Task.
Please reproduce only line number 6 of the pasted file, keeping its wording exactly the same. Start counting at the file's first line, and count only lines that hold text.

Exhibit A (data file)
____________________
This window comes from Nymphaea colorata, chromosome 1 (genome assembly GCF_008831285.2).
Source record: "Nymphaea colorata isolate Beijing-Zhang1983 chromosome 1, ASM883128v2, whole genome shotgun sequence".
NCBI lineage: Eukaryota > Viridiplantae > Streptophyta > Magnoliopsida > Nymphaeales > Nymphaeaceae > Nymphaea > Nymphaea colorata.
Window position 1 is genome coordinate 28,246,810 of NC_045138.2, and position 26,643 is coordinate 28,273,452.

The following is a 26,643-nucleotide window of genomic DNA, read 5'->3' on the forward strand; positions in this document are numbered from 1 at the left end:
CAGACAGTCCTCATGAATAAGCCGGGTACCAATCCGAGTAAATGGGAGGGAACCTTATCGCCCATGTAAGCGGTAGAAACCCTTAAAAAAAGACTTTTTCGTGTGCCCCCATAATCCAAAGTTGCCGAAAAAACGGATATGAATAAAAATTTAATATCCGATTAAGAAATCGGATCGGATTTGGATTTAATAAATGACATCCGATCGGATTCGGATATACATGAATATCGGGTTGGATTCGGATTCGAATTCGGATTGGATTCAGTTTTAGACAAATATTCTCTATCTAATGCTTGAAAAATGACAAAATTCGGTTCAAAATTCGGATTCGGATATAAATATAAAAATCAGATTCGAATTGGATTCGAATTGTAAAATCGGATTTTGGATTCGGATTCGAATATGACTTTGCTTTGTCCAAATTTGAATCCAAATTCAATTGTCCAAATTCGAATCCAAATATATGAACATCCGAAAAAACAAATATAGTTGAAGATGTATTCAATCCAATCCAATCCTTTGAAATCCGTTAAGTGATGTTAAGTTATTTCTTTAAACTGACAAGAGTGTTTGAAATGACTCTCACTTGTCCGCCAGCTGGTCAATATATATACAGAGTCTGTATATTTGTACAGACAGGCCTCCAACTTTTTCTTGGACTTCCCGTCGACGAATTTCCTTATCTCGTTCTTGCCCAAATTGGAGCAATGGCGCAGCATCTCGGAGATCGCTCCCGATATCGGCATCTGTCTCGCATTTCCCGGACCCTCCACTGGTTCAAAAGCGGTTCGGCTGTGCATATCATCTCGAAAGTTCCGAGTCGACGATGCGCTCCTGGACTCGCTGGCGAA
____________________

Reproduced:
CAGACAGTCCTCATGAATAAGCCGGGTACCAATCCGAGTAAATGGGAGGGAACCTTATCGCCCATGTAAGCGGTAGAAACCCTTAAAAAAAGACTTTTTCGTGTGCCCCCATAATCCAAAGTTGCCGAAAAAACGGATATGAATAAAAATTTAATATCCGATTAAGAAATCGGATCGGATTTGGATTTAATAAATGACATCCGATCGGATTCGGATATACATGAATATCGGGTTGGATTCGGATTCGAATTCGGATTGGATTCAGTTTTAGACAAATATTCTCTATCTAATGCTTGAAAAATGACAAAATTCGGTTCAAAATTCGGATTCGGATATAAATATAAAAATCAGATTCGAATTGGATTCGAATTGTAAAATCGGATTTTGGATTCGGATTCGAATATGACTTTGCTTTGTCCAAATTTGAATCCAAATTCAATTGTCCAAATTCGAATCCAAATATATGAACATCCGAAAAAACAAATATAGTTGAAGATGTATTCAATCCAATCCAATCCTTTGAAATCCGTTAAGTGATGTTAAGTTATTTCTTTAAACTGACAAGAGTGTTTGAAATGACTCTCACTTGTCCGCCAGCTGGTCAATATATATACAGAGTCTGTATATTTGTACAGACAGGCCTCCAACTTTTTCTTGGACTTCCCGTCGACGAATTTCCTTATCTCGTTCTTGCCCAAATTGGAGCAATGGCGCAGCATCTCGGAGATCGCTCCCGATATCGGCATCTGTCTCGCATTTCCCGGACCCTCCACTGGTTCAAAAGCGGTTCGGCTGTGCATATCATCTCGAAAGTTCCGAGTCGACGATGCGCTCCTGGACTCGCTGGCGAA